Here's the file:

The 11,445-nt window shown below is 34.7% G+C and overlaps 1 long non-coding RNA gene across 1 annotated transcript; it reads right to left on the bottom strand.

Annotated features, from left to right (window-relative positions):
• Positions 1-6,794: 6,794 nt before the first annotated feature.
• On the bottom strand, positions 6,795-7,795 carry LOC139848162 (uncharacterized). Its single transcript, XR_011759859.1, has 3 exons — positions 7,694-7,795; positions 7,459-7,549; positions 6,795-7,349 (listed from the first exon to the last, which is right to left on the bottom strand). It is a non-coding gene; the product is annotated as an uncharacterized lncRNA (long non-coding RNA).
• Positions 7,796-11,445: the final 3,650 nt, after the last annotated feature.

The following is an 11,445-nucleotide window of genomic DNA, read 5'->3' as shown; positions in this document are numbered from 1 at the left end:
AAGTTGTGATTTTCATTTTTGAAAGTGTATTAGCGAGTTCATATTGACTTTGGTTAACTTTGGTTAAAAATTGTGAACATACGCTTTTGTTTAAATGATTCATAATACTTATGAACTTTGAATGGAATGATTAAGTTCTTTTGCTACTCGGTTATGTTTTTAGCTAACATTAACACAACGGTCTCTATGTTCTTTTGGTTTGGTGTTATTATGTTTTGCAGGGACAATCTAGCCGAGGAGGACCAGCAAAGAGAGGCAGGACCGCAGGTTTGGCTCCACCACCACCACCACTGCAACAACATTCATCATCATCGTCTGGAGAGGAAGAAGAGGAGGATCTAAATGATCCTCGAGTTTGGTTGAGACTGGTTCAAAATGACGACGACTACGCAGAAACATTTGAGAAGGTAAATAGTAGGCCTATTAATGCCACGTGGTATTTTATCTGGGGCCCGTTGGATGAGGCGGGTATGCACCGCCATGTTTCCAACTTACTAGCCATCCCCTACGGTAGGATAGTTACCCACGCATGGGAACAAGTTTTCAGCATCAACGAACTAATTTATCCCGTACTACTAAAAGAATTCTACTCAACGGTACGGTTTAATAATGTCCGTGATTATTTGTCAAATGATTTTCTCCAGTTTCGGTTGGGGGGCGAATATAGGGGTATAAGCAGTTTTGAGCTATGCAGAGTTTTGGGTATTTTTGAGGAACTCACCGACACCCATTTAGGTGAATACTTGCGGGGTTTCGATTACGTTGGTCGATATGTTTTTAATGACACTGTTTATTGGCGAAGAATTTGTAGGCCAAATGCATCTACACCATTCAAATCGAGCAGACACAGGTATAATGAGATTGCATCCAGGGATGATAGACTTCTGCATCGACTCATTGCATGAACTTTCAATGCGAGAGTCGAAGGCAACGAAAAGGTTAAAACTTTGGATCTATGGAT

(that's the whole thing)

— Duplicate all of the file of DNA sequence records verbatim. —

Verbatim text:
The 11,445-nt window shown below is 34.7% G+C and overlaps 1 long non-coding RNA gene across 1 annotated transcript; it reads right to left on the bottom strand.

Annotated features, from left to right (window-relative positions):
• Positions 1-6,794: 6,794 nt before the first annotated feature.
• On the bottom strand, positions 6,795-7,795 carry LOC139848162 (uncharacterized). Its single transcript, XR_011759859.1, has 3 exons — positions 7,694-7,795; positions 7,459-7,549; positions 6,795-7,349 (listed from the first exon to the last, which is right to left on the bottom strand). It is a non-coding gene; the product is annotated as an uncharacterized lncRNA (long non-coding RNA).
• Positions 7,796-11,445: the final 3,650 nt, after the last annotated feature.

The following is an 11,445-nucleotide window of genomic DNA, read 5'->3' as shown; positions in this document are numbered from 1 at the left end:
AAGTTGTGATTTTCATTTTTGAAAGTGTATTAGCGAGTTCATATTGACTTTGGTTAACTTTGGTTAAAAATTGTGAACATACGCTTTTGTTTAAATGATTCATAATACTTATGAACTTTGAATGGAATGATTAAGTTCTTTTGCTACTCGGTTATGTTTTTAGCTAACATTAACACAACGGTCTCTATGTTCTTTTGGTTTGGTGTTATTATGTTTTGCAGGGACAATCTAGCCGAGGAGGACCAGCAAAGAGAGGCAGGACCGCAGGTTTGGCTCCACCACCACCACCACTGCAACAACATTCATCATCATCGTCTGGAGAGGAAGAAGAGGAGGATCTAAATGATCCTCGAGTTTGGTTGAGACTGGTTCAAAATGACGACGACTACGCAGAAACATTTGAGAAGGTAAATAGTAGGCCTATTAATGCCACGTGGTATTTTATCTGGGGCCCGTTGGATGAGGCGGGTATGCACCGCCATGTTTCCAACTTACTAGCCATCCCCTACGGTAGGATAGTTACCCACGCATGGGAACAAGTTTTCAGCATCAACGAACTAATTTATCCCGTACTACTAAAAGAATTCTACTCAACGGTACGGTTTAATAATGTCCGTGATTATTTGTCAAATGATTTTCTCCAGTTTCGGTTGGGGGGCGAATATAGGGGTATAAGCAGTTTTGAGCTATGCAGAGTTTTGGGTATTTTTGAGGAACTCACCGACACCCATTTAGGTGAATACTTGCGGGGTTTCGATTACGTTGGTCGATATGTTTTTAATGACACTGTTTATTGGCGAAGAATTTGTAGGCCAAATGCATCTACACCATTCAAATCGAGCAGACACAGGTATAATGAGATTGCATCCAGGGATGATAGACTTCTGCATCGACTCATTGCATGAACTTTCAATGCGAGAGTCGAAGGCAACGAAAAGGTTAAAACTTTGGATCTATGGAT